The Rock Art Network
The Rock Art Network
The Rock Art Network
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Earliest record of rock art
Wednesday 08 July 2015

The world's earliest record of rock art was made in China more than 1400 years ago by a geographer of the Northern Wei dynasty (386-534 AD) named Li Daoyuan.

He recorded in his book Shui Jing Zhu - 'Notes on the System of Rivers' - that there were many painted cliffs in the Yinashan area of the Great Bend of the Yellow River in Inner Mongolia. Today it is the petroglyphs that have survived over time.

Rock art of China

But perhaps the most spectacular rock art site with 'many painted cliffs' is found to the south in the Guangxi Zhuang Autonomous Region, neighbouring with Vietnam. Huashan, formerly known today as the Zuojiang Huashan Rock Art Cultural Landscape, may be considered to be one of the most impressive pre-Historic painted panels. With over 1800 painted rock art motifs, covering an area of more than 4,000 square metres, it is thought to be the largest rock art panel in the world. There are 38 rock art sites in the Zuojiang Huashan Rock Art Cultural Landscape.

Huashan rock art of China

Huashan is called 'Pay Laiz' in the local Zhuang language, which literally means 'a mountain with colourful paintings'. The paintings of the Huashan rock art site are highly standardised. All the images are monochrome, painted in a brownish-red colour, and represented in two dimensions without a sense of perspective or depth of field. Only a few motif types are depicted; these are mainly anthropomorphs, zoomorphs and figures supposedly depicting implements, such as swords, daggers, drums and bells. More than 85% of the motifs are anthropomorphous. These figures are represented either in frontal view or in profile, all with the same posture: arms stretched up at the elbow and legs semi-squatting. With a strong sense of uniformity, the typical composition of the images is one of a large frontal view of a distinctly human figure that dominates the centre, mostly with a sword hanging at the waist or held in hand, a dog under the feet, and a bronze drum-like object nearby, surrounded by lines of smaller profile human figures without weapons.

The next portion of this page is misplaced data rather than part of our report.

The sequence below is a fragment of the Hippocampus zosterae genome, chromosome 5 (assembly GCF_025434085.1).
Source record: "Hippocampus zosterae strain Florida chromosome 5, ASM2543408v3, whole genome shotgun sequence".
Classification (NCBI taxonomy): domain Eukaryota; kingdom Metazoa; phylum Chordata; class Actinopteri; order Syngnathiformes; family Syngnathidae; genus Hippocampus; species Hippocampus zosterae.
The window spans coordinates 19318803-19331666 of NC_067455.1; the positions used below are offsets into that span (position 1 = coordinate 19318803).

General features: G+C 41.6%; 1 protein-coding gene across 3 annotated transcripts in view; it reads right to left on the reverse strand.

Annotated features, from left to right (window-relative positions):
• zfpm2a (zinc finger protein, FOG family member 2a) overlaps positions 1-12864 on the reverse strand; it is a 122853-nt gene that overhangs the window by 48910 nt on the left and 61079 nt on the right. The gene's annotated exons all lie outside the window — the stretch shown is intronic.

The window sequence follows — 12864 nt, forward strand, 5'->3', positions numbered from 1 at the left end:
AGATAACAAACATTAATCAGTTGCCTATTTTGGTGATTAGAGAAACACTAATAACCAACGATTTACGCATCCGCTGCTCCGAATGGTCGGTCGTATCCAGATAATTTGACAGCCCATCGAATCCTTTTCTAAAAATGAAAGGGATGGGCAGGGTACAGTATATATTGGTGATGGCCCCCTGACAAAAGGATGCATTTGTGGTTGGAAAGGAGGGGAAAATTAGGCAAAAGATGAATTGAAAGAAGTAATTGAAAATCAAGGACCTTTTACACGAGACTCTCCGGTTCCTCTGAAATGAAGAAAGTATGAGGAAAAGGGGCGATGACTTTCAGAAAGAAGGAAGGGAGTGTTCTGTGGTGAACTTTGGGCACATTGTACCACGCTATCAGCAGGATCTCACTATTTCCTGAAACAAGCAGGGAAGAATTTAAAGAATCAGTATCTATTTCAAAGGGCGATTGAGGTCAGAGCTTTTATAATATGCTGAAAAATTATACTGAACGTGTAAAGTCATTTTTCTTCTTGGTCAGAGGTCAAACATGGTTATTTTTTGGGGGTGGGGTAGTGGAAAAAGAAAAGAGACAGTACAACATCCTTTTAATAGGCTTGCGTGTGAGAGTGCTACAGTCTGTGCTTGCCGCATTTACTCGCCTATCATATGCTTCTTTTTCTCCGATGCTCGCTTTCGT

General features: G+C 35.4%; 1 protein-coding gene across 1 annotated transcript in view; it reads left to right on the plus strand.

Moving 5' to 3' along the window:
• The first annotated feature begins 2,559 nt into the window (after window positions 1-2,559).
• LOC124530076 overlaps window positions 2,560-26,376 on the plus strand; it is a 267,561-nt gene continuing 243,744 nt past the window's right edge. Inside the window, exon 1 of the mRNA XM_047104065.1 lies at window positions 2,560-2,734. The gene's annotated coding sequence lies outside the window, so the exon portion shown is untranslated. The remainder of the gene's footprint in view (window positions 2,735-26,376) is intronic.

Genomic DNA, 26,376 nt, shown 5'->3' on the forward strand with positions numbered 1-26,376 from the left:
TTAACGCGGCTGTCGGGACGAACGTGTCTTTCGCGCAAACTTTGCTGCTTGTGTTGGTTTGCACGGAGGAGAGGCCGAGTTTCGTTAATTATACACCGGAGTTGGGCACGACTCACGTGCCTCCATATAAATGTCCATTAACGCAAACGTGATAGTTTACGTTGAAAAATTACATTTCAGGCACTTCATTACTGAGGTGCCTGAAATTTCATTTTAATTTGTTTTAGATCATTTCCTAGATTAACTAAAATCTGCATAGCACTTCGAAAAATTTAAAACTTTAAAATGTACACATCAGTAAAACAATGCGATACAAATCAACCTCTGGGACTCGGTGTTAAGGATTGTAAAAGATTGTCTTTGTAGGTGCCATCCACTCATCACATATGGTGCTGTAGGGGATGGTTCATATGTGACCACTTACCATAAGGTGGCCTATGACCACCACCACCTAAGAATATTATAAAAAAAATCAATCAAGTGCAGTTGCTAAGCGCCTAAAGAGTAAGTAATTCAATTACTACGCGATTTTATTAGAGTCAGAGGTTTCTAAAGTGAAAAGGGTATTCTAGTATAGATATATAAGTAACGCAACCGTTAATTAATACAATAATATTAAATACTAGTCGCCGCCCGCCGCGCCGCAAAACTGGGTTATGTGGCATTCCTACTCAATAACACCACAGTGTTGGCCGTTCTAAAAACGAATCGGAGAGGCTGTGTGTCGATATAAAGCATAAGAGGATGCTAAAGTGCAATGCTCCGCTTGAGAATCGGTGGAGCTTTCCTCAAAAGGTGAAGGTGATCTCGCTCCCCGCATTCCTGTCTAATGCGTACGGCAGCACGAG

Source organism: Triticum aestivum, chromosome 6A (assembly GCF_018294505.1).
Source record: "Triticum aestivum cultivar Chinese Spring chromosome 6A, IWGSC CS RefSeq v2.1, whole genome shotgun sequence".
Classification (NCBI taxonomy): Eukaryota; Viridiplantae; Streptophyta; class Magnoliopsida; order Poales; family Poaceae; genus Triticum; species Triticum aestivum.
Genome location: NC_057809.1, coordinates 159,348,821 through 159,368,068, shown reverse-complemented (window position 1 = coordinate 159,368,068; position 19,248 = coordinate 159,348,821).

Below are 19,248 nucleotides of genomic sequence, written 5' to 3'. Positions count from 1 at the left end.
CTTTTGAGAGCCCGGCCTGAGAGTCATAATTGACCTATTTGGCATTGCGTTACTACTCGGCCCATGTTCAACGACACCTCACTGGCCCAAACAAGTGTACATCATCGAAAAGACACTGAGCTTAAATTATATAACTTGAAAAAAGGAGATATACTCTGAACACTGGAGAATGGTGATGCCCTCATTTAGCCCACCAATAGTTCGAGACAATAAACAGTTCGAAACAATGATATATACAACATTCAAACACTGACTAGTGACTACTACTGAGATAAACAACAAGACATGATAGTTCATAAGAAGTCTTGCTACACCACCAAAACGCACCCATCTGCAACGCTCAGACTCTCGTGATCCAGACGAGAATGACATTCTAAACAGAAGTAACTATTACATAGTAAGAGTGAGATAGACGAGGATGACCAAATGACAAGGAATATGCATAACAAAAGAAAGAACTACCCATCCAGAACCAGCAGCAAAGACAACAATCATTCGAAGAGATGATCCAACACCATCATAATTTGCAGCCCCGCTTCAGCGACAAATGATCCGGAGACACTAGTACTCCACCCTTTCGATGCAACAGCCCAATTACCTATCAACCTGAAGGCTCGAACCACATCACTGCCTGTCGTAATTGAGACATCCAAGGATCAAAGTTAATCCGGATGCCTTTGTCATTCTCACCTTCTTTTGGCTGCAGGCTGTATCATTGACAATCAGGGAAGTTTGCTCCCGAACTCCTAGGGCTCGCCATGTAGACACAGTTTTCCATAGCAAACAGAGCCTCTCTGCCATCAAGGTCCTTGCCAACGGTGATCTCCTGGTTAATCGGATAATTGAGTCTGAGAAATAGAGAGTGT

The Zuojiang Huashan Rock Art Cultural Landscape is exactly that; a 'landscape' of prehistoric rock art within the widely distributed karst landforms which the Zuojiang River and its branch meander through, for over 100 kilometres. Whilst the Huashan Rock Art Site is the most spectacular, the fact that there are 38 designated sites for the prehistoric paintings demonstrates the uniqueness and scale of the Zuojiang Huashan Rock Art Cultural Landscape. 

The environment is integral to the paintings; mountains, river and terraces. The rock art sites are almost all located on the bend of the river and opposite flat cultivated terraces, occupying consistent painting sites in terms of height and cliff position. Most paintings face south or west. The surrounding archaeology, with evidence from the Palaeolithic to the Neolithic, is consistent with the distribution of the rock art paintings.

Clearly, the effort people made to paint the magnificent images by taking high risks climbing the precipitous cliffs cannot have been driven by mundane needs. The relative inaccessibility created by the karst landforms of the Zuojiang River area has left the Zuojiang Huashan rock art well preserved and undamaged for the last 2,000 years since the Eastern Han Dynasty. The current documentation and preservation of the rock art of Huashan will ensure that such efforts of the past will survive into the future. Huashan is currently being presented to UNESCO for World Heritage Site status.

Visit the Huashan Rock Art section by Gao Qian:
http://www.bradshawfoundation.com/china/huashan/index.php

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